Skidmore welcomes Class of 2015
Skidmore welcomes Class of 2015
Skidmore's Class of 2015 is expected to make its presence known on campus this fall when first-year students first begin arriving for orientation in August. The class totals 665 students, 35 of whom will arrive on campus Aug. 22 for a two-day orientation before flying to England for the First-Year Experience in London. Athletes also begin arriving at this time, and additional pre- and regular orientation programs are scheduled from Sept. 1-4. Classes begin Wednesday, Sept. 7.
The first-year class demonstrates a rich array of attributes. Students of color comprise 23 percent of the class. Seven percent of the First-Years are international students - the largest number of international students to date, according to Dean of Admissions and Financial Aid Mary Lou Bates. Skidmore received 5,782applications; new students hail from 32 states and Washington, D.C., as well as 32 different countries (other than the U.S.). Male students are 43 percent of the class population.
Many members of the Class of 2015 already know each other through social networking. In the spring, these studentswere invited to participate in an exclusive Skidmore social network on Facebook using the Schools App, as a way to meet each other online before ever setting foot on campus. Skidmore is one of only two colleges in New York State currently using the platform.
To date, 687 incoming students (including new transfer students) have been invited to the Skidmore College on Facebook network. Approximately 70 percent have logged in and are beginning to network with each other: making plans to attend a concert at the Saratoga Performing Arts Center in September, or organizing an August meet-up in the Boston area, and introducing themselves to future classmates in their Scribner Seminars?thecenterpiece of the First-Year Experience. (For a list of the 2011 Scribner Seminars,click here.) This fall, the entire student body will be invited to participate in the network, making it even more valuable as a community builder.
"The interaction between students in the Skidmore College on Facebook private network is rich, engaging, and personal," says online community manager Daniella Nordin. "Moving from a public to a private space on Facebook allows us to extend the sense of community that is so important here at Skidmore beyond our campus walls while simultaneously meeting incoming students' needs."
The Facebook network is a way for incoming students to experience Skidmore before being on campus. Another important element of the First-Year Experience is the summer reading assignment, which provides a shared academic experience and forms the foundation for a number of on-campus activities this fall. This year's book is A Gate at the Stairs, by Lorrie Moore, granddaughter of Skidmore's second president, Henry Moore. The novel tells the story of a young woman studying at a Midwestern university who secures a job as a part-time nanny for a wealthy and mysterious couple.Through the course of her employment, she discovers important aspects about her own identity, and experiences the pervasive nature of racial and class stereotyping, the tenuousness of morality and integrity, the power of love, and the tragedy of war.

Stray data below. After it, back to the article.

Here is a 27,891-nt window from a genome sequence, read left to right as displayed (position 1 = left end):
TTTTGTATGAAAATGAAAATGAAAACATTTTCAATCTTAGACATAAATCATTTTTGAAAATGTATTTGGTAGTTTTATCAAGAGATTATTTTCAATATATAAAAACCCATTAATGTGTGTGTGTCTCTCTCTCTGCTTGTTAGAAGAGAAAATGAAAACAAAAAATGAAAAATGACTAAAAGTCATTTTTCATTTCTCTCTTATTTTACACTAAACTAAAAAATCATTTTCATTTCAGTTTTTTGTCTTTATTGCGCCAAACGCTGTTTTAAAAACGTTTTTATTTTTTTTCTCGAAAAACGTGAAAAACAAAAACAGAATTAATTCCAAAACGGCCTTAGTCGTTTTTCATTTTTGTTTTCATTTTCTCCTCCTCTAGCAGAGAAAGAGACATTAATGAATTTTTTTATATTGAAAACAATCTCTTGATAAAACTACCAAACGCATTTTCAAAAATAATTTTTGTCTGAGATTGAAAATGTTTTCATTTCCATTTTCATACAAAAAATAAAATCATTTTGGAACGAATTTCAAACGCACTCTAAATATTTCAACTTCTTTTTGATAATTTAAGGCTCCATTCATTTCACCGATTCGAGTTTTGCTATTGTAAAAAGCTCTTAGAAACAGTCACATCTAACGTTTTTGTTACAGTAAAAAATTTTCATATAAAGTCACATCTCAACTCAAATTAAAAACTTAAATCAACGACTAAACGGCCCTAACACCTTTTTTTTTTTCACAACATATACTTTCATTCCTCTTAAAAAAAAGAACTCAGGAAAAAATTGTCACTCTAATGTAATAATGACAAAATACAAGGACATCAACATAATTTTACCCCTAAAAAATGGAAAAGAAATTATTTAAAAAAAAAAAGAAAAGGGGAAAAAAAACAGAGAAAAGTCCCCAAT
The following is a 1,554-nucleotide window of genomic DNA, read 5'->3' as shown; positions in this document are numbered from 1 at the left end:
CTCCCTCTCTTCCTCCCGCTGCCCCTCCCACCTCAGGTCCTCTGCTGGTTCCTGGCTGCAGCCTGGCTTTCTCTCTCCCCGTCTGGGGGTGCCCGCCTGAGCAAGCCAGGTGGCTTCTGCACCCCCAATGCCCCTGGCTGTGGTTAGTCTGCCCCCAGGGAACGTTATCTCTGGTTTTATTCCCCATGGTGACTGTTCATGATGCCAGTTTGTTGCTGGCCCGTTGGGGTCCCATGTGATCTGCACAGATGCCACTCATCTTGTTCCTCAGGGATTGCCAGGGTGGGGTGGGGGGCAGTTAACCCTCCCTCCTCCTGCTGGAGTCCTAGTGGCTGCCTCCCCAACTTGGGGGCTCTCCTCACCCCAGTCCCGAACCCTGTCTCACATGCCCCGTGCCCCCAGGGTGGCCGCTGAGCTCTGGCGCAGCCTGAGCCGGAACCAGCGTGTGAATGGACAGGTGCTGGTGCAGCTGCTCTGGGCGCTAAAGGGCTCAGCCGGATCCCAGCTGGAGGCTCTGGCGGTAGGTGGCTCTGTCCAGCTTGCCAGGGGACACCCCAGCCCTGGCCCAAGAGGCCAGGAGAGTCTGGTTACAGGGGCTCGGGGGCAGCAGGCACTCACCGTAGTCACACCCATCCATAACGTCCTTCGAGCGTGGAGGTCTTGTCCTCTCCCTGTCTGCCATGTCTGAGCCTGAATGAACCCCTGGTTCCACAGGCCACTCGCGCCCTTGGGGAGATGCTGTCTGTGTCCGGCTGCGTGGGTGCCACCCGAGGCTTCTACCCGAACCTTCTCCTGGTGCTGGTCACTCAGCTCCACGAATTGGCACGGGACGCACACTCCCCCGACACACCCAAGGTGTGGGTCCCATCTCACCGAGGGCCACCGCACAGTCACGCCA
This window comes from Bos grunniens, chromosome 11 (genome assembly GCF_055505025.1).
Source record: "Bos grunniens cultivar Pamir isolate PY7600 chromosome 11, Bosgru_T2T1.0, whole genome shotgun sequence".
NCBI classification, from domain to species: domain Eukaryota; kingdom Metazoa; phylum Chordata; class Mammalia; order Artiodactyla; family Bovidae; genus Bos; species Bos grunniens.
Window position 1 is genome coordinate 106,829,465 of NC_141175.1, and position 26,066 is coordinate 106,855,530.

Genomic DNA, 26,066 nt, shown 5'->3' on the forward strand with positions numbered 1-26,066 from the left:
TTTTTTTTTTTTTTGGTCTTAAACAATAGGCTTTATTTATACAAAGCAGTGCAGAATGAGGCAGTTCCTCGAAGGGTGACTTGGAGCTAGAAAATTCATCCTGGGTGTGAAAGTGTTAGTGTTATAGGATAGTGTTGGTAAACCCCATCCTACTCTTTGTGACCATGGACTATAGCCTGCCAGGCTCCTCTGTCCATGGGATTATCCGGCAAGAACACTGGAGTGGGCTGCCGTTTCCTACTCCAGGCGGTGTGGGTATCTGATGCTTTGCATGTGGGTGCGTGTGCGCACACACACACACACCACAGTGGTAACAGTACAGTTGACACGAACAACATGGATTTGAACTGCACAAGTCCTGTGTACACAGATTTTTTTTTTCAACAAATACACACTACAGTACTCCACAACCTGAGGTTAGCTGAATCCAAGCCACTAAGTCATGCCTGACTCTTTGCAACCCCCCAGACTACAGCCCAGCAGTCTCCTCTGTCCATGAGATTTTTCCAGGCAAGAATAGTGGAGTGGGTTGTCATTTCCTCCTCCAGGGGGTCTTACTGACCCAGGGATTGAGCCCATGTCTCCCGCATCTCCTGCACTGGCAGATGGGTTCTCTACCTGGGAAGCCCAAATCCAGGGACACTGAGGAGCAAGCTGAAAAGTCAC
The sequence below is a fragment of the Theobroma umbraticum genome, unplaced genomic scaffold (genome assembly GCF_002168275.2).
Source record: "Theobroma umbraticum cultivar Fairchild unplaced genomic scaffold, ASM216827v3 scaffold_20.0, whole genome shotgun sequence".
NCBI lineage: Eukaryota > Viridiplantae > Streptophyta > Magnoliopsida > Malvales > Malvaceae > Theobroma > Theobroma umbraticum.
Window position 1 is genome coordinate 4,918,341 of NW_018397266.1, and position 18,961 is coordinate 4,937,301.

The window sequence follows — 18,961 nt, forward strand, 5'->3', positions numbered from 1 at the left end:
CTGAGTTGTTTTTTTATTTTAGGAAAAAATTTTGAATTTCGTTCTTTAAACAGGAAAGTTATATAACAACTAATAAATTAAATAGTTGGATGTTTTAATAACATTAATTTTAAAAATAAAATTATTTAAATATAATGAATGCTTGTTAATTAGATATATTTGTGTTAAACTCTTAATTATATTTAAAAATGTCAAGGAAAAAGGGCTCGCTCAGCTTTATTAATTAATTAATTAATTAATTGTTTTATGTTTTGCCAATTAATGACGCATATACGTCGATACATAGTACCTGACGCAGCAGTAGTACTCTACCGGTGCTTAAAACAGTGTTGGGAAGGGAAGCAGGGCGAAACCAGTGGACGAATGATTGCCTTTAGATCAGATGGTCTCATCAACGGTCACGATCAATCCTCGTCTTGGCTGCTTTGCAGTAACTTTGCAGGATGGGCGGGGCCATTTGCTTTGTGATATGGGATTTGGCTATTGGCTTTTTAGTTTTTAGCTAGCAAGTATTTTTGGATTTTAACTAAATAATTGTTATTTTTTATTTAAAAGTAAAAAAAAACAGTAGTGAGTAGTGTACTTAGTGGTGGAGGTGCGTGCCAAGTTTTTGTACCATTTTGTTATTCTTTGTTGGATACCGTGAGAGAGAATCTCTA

All first-year students are expected to read, contemplate, and scrutinize the book in its entirety prior to arriving on campuswith the expectation that they will examine and discuss the issues in the reading throughout the academic year. Partnering with several offices around campus, the First-Year Experience will organize the year's programming around the novel's many themes.
Approximately 41 percent percent of the class of 2015 has received financial aid in the form of Skidmore institutional grants. Theaverage grant was approximately $30,700- the highest average institutional grant to date, according to Beth Post-Lindquist, Director of Financial Aid.
More than 200 students applied for thePorter Presidential Scholarship in Science and Mathematics.Established in 1998 in honor of Skidmore's fifth president, David H. Porter, the program typically supports five students in each incoming class.Candidates are selected on the strength of their admissions applications, with emphasis on course work in science and math, standardized test scores, teacher recommendations, and pursuits in these areas beyond the classroom.Each Porter Scholar is awarded a $60,000 scholarship ($15,000 per year).
Additionally, 37 students were invited to compete for the Filene Music Scholarship. Five members of the Class of 2015 were awarded Filene Music Scholarships based on a performance competition coordinated by Skidmore's Department of Music. The annual scholarship is $12,000 each year or $40,000 over four years.